Own a Year of the Ram Mint Stamp Sheet
The Chinese Lunar New Year has long been a popular subject on stamps from around the world. One of the most important holidays in the Chinese calendar, it’s a two-week festival celebrating the end of winter and the start of spring. Celebrations include the Lantern Festival and popular activities such paper cutting, writing poems, lighting firecrackers, and giving money in red paper envelopes. Many people also use this time to clean their homes to sweep away ill fortune and make way for incoming good luck.
You can own a neat mint stamp sheet honoring the Year of the Ram. It features two stamps with neat depictions of rams. People who are born in the Year of the Ram are believed to be creative and shy. They are artistically talented and make good musicians or dancers. Those born in this year are charming and have many friends and admirers. Just as real sheep like the quiet pasture, people born in this year love nature and working in the garden.
History of the Chinese Lunar New Year
New Year is the most important traditional Chinese holiday. The celebration is commonly called “Lunar New Year” because the Chinese calendar is based on phases of the moon. Each year in the 12-year cycle has an animal from the Chinese zodiac associated with it.
According to legend, the animals of the Chinese zodiac were the first 12 to finish a race held by the Jade Emperor. The race was across a wide river, so the rat and cat (who were poor swimmers) convinced the ox into carrying them on his back. However, the rat tricked the cat and pushed him off the ox’s back and into the river.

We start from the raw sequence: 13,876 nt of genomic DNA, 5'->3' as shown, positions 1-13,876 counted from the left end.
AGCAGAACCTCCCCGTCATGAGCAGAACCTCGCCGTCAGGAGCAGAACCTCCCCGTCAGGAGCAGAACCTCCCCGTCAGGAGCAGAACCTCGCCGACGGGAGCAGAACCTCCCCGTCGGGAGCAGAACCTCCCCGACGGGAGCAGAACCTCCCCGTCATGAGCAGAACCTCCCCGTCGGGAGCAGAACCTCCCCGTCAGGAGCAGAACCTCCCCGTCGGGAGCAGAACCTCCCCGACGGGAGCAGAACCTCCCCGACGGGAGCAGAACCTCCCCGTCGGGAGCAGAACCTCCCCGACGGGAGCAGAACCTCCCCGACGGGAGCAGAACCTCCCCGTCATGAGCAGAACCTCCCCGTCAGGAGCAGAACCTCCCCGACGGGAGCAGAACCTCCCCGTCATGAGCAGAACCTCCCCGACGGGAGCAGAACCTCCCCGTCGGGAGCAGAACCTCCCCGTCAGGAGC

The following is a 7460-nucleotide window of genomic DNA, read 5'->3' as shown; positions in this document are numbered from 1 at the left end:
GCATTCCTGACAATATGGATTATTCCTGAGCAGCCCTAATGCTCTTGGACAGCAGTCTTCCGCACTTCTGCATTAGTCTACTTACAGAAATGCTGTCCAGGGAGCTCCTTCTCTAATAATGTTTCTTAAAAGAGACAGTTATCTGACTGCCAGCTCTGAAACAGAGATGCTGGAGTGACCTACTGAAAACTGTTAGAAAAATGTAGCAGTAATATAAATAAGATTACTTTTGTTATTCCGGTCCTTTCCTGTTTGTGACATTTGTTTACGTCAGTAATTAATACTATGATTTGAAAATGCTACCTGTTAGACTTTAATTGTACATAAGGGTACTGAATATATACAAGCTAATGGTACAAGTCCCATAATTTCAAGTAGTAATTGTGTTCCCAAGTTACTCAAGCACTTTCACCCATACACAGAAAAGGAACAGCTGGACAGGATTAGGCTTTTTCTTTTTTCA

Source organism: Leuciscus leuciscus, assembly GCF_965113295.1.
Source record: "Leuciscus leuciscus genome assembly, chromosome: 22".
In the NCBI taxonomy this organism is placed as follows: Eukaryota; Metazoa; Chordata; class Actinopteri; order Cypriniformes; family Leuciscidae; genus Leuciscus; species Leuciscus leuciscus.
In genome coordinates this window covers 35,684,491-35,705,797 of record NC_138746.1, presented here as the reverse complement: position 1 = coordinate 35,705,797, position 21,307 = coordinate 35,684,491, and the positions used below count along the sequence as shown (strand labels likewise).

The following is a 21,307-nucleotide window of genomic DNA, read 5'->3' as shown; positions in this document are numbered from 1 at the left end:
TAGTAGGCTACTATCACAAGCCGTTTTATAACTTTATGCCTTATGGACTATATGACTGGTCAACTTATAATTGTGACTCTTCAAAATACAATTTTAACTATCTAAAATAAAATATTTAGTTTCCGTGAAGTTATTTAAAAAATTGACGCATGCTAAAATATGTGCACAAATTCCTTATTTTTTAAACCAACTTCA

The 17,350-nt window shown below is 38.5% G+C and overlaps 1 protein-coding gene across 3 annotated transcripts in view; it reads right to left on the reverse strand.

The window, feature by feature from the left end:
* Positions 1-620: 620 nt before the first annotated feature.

When the ox reached the opposite bank, the rat jumped down and crossed the finish line, becoming the first animal of the zodiac. The cat was swept away by the river and never finished. It’s said this is why cats always chase rats. Each animal finished the race in a different way, depending on his or her character traits. This tale inspired the idea of people born in a particular year sharing the traits of that year’s zodiac animal.
After the ox crossed, the tiger was close behind. It ran a good race but was slowed by the river’s current sending it off-course. The rabbit grew tired crossing the river, but jumped on a floating log, finishing fourth. Just behind the rabbit was the dragon (the only mythical creature in the group), which abandoned the race early on to put out a fire nearby. When it returned to the race, it saw the rabbit struggling to finish and used its breath to help the rabbit across the finish line before finishing fifth itself.
The horse was close behind the dragon and expected to finish sixth, only to realize that the snake had wrapped itself around its leg. As the horse neared the finish line, the snake uncoiled itself and scared the horse, allowing the snake to finish six and the horse seventh. The sheep, monkey, and rooster worked together to cross the river on a small raft. Once they reached the shore, they dashed to the finish line, with the sheep arriving first, followed by the monkey and then the rooster. Meanwhile, the playful dog had spent most of the race splashing about in the water, but eventually crossed in 11th place. As for the pig, it got hungry during the race and stopped for food. It then got tired and took a nap. The Emperor nearly gave up, but the pig eventually crossed the finish line to become the 12th animal in the zodiac.